Southport in Brunswick County, North Carolina — The American South (South Atlantic)
Smithville Burying Ground
“Nor even this hour shall want its charm / For side-by-side still fondly we’ll keep / And calmly in each others arms / Together linked go down the deep.” —From the marker for Emeline L. Taylor and Major George Taylor who were swept from the deck of the steamer San Francisco, on Christmas Eve, December 24, 1853.
This cemetery has served this community (first as Smithville and later as Southport) since the 18th century It is believed that burials took place here beginning with the presence of Fort Johnston in 1745. When the town was officially laid out in 1792 these grounds were marked as burying grounds on the map drawn up by the first commissioners.
The oldest markers that survived into the 21st century are from 1804. Stories of everyday citizens are told in these markers—love, disease, tragedy, wars, accidents, and time all are represented under the spreading limbs of the sheltering live oaks. These grounds are home to a variety of markers -- monuments and obelisks, tabletop and upright stones as well as vault-like structures. Some have lost their struggle against wind, sand and moss and are no longer legible; others have been taken by the ravages of time but most still give their information in carved stone. Family plots are often marked with enclosures; some continue
Pilots Remembered. Of particular interest is the cenotaph erected by the grieving community following two tragic shipwrecks. The Pilot’s Marker notes that ten men were lost from storms in 1872 and 1877 and states “The winds and the sea sing their Requiem and shall forevermore.” These losses represented a major impact on the families of this small fishing village. Photos from that time show the pilots’ widows, dressed in black, gathered for the dedication of the memorial.
Following a professional archaeological survey in the late 1990's, the city aldermen decreed that the cemetery was beyond capacity and a moratorium on burials was enacted.
Explore the Grounds. As you explore the cemetery see if you can identify graves for some of the following: children marked with lambs; “Little Buddy;” the oldest graves of Captain David Hicks and Captain Andren Currick; graves for veterans; a 21st century Confederate veteran marker; Woodmen of the World memorials; Tony Caseleta, a “ghost who haunts Southport’s Brunswick Inn;” Miss Kate Stuart, Southport’s “best known hostess” at Stuart House; the side by side markers of the wives (both named Sarah) of Dr. Walter Curtis; the Thompson family plot with the grave of the legendary blockade runner,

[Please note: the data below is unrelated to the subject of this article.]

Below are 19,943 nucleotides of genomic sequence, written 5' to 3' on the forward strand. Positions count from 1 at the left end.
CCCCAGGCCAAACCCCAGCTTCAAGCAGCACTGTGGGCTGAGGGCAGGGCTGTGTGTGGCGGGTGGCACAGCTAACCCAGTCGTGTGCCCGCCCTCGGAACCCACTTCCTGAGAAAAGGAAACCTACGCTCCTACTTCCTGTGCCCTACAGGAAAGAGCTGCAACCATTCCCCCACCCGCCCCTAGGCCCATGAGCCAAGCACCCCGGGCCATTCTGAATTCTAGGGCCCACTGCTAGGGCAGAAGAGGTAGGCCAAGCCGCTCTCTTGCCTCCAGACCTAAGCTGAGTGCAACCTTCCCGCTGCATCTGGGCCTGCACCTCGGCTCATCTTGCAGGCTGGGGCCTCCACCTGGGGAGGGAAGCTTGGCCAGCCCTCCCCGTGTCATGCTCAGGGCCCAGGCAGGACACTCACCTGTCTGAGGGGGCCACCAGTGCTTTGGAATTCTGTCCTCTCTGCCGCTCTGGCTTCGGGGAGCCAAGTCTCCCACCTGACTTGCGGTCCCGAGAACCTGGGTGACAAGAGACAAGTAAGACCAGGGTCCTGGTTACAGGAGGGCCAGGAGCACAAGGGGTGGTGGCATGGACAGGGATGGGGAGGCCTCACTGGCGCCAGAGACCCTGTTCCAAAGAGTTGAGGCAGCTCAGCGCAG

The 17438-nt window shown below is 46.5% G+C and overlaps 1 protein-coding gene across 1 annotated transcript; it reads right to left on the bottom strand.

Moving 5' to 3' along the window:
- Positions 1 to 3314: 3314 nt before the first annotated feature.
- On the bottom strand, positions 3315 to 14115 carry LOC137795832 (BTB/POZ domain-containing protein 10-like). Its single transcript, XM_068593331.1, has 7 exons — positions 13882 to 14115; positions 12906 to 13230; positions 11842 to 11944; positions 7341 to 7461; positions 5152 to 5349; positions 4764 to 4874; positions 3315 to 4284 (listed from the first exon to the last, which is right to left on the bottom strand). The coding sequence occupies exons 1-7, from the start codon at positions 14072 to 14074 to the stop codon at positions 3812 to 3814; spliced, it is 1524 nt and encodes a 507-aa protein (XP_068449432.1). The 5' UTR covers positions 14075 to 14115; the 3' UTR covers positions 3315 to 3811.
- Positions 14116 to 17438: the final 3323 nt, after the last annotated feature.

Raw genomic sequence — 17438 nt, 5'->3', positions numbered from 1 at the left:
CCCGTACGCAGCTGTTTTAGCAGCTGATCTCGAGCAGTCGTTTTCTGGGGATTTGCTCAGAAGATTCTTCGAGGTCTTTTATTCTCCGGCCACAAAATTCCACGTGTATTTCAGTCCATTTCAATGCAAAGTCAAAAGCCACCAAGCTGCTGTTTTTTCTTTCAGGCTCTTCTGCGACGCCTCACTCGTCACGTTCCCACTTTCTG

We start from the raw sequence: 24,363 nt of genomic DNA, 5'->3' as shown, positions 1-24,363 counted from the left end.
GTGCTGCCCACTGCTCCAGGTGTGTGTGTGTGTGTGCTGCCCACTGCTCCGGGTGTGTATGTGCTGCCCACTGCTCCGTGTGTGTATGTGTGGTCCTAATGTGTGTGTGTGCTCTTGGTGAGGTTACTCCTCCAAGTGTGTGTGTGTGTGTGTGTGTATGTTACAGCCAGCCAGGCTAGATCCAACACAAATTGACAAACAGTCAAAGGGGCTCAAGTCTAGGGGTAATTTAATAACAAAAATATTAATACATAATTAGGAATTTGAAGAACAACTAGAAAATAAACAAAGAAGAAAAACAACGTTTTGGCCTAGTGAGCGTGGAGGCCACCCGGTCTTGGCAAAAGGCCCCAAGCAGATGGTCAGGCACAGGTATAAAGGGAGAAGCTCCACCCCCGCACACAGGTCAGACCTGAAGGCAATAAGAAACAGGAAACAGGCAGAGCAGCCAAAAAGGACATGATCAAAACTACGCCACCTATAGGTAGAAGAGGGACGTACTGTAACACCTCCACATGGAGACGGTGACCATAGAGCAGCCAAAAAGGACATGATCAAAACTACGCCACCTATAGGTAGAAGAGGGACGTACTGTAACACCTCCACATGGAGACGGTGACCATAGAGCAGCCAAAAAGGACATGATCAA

Location. 33° 55.233′ N, 78° 0.933′ W. Marker is in Southport, North Carolina, in Brunswick County. Marker is on Rhett Street north of Monroe Street, on the right when traveling north. Touch for map. Marker is in this post office area: Southport NC 28461, United States of America.
Other nearby markers. At least 8 other markers are within walking distance of this marker. Railroad & Religion on Rhett Street (within shouting distance of this marker); Old Jail (within shouting distance of this marker); Southport’s First Fire Alarm (approx. 0.2 miles away); Franklin Square (approx. 0.2 miles away); Fort Johnston (approx. 0.2 miles away); a different marker also named Fort Johnston (approx. 0.2 miles away); a different marker also named Fort Johnston (approx. ¼ mile away); Josiah Martin (approx. ¼ mile away). Touch for a list and map of all markers in Southport.
Categories. • Cemeteries & Burial Sites •
Credits. This page was last revised on June 16, 2016. This page originally submitted on March 15, 2008, by J. J. Prats of Springfield, Virginia. This page has been viewed 1,656 times since then and 21 times this year. Photos: 1, 2, 3. submitted on March 15, 2008, by J. J. Prats of Springfield, Virginia.
Editor’s want-list for this marker. Photos of the gravestones and monuments described on the marker • Photo of the marker as seen from the street • Can you help?